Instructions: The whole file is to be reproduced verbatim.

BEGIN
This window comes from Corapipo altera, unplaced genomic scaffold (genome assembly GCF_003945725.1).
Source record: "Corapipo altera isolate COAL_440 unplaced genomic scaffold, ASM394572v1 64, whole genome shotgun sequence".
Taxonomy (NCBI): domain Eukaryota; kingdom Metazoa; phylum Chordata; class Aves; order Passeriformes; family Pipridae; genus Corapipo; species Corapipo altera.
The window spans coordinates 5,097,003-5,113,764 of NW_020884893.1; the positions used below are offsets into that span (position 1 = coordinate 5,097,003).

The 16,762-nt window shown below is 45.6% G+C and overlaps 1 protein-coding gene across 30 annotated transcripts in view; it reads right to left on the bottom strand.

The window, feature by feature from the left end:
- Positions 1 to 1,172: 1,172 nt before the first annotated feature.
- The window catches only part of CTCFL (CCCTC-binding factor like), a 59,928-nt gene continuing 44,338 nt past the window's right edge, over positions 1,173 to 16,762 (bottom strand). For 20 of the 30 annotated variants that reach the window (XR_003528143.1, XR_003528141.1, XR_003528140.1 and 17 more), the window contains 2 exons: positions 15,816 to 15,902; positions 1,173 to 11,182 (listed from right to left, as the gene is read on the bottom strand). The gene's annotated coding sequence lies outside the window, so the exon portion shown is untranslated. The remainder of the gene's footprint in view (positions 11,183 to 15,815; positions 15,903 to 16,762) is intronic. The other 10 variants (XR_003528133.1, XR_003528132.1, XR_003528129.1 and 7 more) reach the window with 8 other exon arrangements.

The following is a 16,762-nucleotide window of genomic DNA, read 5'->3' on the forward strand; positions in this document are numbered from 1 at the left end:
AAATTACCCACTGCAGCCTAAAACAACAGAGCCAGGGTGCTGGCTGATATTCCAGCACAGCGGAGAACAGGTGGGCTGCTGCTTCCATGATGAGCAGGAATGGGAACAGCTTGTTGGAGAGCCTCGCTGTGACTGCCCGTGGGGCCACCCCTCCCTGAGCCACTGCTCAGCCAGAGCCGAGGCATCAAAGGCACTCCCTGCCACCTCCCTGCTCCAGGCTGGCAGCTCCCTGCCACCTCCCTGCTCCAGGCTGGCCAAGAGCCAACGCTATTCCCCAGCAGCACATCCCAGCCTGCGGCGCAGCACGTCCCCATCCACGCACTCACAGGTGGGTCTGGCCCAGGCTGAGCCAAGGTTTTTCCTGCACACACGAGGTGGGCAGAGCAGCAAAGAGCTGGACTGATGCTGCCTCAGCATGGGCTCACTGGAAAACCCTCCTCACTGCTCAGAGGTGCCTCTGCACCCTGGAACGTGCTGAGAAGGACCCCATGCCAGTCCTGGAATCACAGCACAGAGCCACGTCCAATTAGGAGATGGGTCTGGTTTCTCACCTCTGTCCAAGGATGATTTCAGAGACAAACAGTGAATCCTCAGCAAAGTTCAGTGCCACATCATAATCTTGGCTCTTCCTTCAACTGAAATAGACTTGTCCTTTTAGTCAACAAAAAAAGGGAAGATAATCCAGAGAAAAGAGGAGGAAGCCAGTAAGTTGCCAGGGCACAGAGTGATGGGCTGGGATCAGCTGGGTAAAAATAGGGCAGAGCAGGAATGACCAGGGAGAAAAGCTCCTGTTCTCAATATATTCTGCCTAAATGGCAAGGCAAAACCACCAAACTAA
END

This window comes from Corapipo altera, unplaced genomic scaffold (genome assembly GCF_003945725.1).
Source record: "Corapipo altera isolate COAL_440 unplaced genomic scaffold, ASM394572v1 64, whole genome shotgun sequence".
Taxonomy (NCBI): domain Eukaryota; kingdom Metazoa; phylum Chordata; class Aves; order Passeriformes; family Pipridae; genus Corapipo; species Corapipo altera.
The window spans coordinates 5,097,003-5,113,764 of NW_020884893.1; the positions used below are offsets into that span (position 1 = coordinate 5,097,003).

The 16,762-nt window shown below is 45.6% G+C and overlaps 1 protein-coding gene across 30 annotated transcripts in view; it reads right to left on the bottom strand.

The window, feature by feature from the left end:
- Positions 1 to 1,172: 1,172 nt before the first annotated feature.
- The window catches only part of CTCFL (CCCTC-binding factor like), a 59,928-nt gene continuing 44,338 nt past the window's right edge, over positions 1,173 to 16,762 (bottom strand). For 20 of the 30 annotated variants that reach the window (XR_003528143.1, XR_003528141.1, XR_003528140.1 and 17 more), the window contains 2 exons: positions 15,816 to 15,902; positions 1,173 to 11,182 (listed from right to left, as the gene is read on the bottom strand). The gene's annotated coding sequence lies outside the window, so the exon portion shown is untranslated. The remainder of the gene's footprint in view (positions 11,183 to 15,815; positions 15,903 to 16,762) is intronic. The other 10 variants (XR_003528133.1, XR_003528132.1, XR_003528129.1 and 7 more) reach the window with 8 other exon arrangements.

The following is a 16,762-nucleotide window of genomic DNA, read 5'->3' on the forward strand; positions in this document are numbered from 1 at the left end:
AAATTACCCACTGCAGCCTAAAACAACAGAGCCAGGGTGCTGGCTGATATTCCAGCACAGCGGAGAACAGGTGGGCTGCTGCTTCCATGATGAGCAGGAATGGGAACAGCTTGTTGGAGAGCCTCGCTGTGACTGCCCGTGGGGCCACCCCTCCCTGAGCCACTGCTCAGCCAGAGCCGAGGCATCAAAGGCACTCCCTGCCACCTCCCTGCTCCAGGCTGGCAGCTCCCTGCCACCTCCCTGCTCCAGGCTGGCCAAGAGCCAACGCTATTCCCCAGCAGCACATCCCAGCCTGCGGCGCAGCACGTCCCCATCCACGCACTCACAGGTGGGTCTGGCCCAGGCTGAGCCAAGGTTTTTCCTGCACACACGAGGTGGGCAGAGCAGCAAAGAGCTGGACTGATGCTGCCTCAGCATGGGCTCACTGGAAAACCCTCCTCACTGCTCAGAGGTGCCTCTGCACCCTGGAACGTGCTGAGAAGGACCCCATGCCAGTCCTGGAATCACAGCACAGAGCCACGTCCAATTAGGAGATGGGTCTGGTTTCTCACCTCTGTCCAAGGATGATTTCAGAGACAAACAGTGAATCCTCAGCAAAGTTCAGTGCCACATCATAATCTTGGCTCTTCCTTCAACTGAAATAGACTTGTCCTTTTAGTCAACAAAAAAAGGGAAGATAATCCAGAGAAAAGAGGAGGAAGCCAGTAAGTTGCCAGGGCACAGAGTGATGGGCTGGGATCAGCTGGGTAAAAATAGGGCAGAGCAGGAATGACCAGGGAGAAAAGCTCCTGTTCTCAATATATTCTGCCTAAATGGCAAGGCAAAACCACCAAACTAA